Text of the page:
Understanding pivot points in trading: a comprehensive guide for traders

As the saying goes, markets never sleep. Not only do they not sleep, but they also never stop moving. Investors and traders usually use a graphical interpretation of calculations to analyse and even forecast market movements. These markings made on charts are called technical analysis indicators and are often used on the Stock market, Forex, Commodities, and Crypto markets.

One of the most frequently used analysis tools is the pivot point indicator. As the name indicates, the pivot point indicator forecasts potential levels and price reversals.

It was originally used by stock and security market floor traders. Surprisingly, this widely used indicator can be traced back to the early 1930s, and is credited to the now famous mathematician and trader Henry Chase. Initially, he created the analysis method to be used to analyse the security market. Of course, its exact provenance is contested and intertwined with other historical figures, including the legendary Jesse Livermore.

Pivot points are primarily used by short term traders, day traders, and swing traders – but the pivot point trading strategy is easily integrated into other systems and trading methods, and can be used across multiple timeframes.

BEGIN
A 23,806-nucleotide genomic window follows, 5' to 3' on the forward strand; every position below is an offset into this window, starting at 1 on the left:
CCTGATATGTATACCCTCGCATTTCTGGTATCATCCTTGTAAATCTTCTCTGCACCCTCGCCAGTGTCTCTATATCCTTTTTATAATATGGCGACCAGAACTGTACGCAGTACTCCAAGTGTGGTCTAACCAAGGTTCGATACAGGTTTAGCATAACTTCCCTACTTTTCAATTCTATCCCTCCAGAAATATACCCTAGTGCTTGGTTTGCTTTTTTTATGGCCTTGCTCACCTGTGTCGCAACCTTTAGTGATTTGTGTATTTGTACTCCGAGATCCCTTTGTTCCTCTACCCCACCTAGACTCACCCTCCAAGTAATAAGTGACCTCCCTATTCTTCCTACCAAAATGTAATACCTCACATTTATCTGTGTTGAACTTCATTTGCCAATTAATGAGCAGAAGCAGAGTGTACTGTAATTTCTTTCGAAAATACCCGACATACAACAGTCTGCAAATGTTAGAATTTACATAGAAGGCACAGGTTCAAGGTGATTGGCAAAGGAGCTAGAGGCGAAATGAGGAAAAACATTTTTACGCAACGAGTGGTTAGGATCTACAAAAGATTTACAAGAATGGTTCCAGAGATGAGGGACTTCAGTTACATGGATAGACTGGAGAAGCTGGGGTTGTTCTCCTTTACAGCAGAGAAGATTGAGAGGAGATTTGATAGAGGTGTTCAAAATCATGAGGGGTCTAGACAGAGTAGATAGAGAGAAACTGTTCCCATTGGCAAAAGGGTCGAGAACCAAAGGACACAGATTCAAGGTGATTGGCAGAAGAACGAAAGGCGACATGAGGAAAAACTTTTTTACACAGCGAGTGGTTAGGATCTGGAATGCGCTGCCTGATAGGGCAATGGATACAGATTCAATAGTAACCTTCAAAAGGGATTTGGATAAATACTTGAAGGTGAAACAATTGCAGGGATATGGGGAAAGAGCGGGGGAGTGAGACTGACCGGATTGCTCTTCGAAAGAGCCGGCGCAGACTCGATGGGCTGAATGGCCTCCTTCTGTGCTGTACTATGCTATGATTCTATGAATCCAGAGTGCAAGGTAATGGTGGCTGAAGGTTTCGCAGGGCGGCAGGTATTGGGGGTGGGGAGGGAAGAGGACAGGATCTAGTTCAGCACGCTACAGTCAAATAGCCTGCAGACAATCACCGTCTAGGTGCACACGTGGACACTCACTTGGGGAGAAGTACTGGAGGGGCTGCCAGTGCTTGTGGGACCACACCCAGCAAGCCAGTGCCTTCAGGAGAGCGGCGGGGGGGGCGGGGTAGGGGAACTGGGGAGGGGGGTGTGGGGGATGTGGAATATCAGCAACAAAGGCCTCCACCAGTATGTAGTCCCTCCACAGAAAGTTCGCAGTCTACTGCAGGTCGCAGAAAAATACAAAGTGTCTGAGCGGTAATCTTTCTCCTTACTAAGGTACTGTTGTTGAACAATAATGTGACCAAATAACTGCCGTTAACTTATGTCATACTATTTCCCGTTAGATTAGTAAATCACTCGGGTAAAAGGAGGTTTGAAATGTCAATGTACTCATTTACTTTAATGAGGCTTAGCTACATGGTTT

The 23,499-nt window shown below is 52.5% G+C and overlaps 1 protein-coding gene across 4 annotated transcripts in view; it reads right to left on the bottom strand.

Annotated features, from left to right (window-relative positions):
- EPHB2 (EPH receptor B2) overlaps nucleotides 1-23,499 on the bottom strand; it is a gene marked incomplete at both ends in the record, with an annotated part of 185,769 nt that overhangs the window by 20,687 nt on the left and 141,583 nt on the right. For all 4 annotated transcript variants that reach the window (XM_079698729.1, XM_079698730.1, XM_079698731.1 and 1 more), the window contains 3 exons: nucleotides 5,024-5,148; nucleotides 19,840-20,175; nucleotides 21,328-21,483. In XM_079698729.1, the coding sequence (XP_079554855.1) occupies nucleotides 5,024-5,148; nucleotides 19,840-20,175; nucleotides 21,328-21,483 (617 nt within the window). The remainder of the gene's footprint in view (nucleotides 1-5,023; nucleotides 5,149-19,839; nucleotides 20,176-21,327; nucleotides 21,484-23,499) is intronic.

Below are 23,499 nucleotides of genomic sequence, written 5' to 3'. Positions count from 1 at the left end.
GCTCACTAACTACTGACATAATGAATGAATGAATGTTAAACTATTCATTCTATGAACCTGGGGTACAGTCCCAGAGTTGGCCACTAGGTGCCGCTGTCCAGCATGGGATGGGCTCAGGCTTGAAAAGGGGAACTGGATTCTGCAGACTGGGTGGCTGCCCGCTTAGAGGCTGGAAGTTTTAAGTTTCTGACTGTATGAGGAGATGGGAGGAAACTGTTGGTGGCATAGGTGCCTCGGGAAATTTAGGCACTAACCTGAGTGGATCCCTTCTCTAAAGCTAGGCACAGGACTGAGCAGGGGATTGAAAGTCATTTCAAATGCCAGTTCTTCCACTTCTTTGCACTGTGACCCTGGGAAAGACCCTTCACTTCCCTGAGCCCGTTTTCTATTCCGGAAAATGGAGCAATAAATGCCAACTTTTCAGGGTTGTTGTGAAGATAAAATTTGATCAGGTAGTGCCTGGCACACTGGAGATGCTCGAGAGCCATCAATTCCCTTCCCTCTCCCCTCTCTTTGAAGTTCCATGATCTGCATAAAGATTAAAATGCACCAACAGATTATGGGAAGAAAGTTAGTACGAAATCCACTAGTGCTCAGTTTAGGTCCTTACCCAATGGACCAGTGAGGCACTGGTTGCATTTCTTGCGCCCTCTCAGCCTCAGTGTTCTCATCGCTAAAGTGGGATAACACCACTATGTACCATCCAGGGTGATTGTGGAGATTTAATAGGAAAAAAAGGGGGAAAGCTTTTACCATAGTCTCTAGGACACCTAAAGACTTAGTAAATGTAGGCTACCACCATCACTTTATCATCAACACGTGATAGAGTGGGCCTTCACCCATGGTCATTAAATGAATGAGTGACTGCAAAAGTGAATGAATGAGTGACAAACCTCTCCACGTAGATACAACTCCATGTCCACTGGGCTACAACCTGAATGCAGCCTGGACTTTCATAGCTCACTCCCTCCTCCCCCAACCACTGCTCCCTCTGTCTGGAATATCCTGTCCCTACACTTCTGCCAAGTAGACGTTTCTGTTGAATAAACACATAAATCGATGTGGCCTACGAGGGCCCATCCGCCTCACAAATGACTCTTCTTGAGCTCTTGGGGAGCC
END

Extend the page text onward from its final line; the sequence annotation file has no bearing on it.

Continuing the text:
The fundamentals of pivot points

As with most technical indicators, the assumption is that the market moves in cycles and that previous patterns or performances are repeated. If you can recognise those signs, or “signals” (which is the official term used in trading) then you can act accordingly. If it looks like the market is potentially reversing in a down trend, you can open a short position. If the signal is showing a potential bull trend, then you would open a long position.

But what is a pivot point indicator? It is a straightforward indicator, that averages three price levels; the previous closing prices, and the day’s high low prices or rates. And it’s purpose is to show the point where there is the potential for an asset’s trend to reverse.

You can use the simple formula below to calculate a pivot point using hight low and the previous day’s close.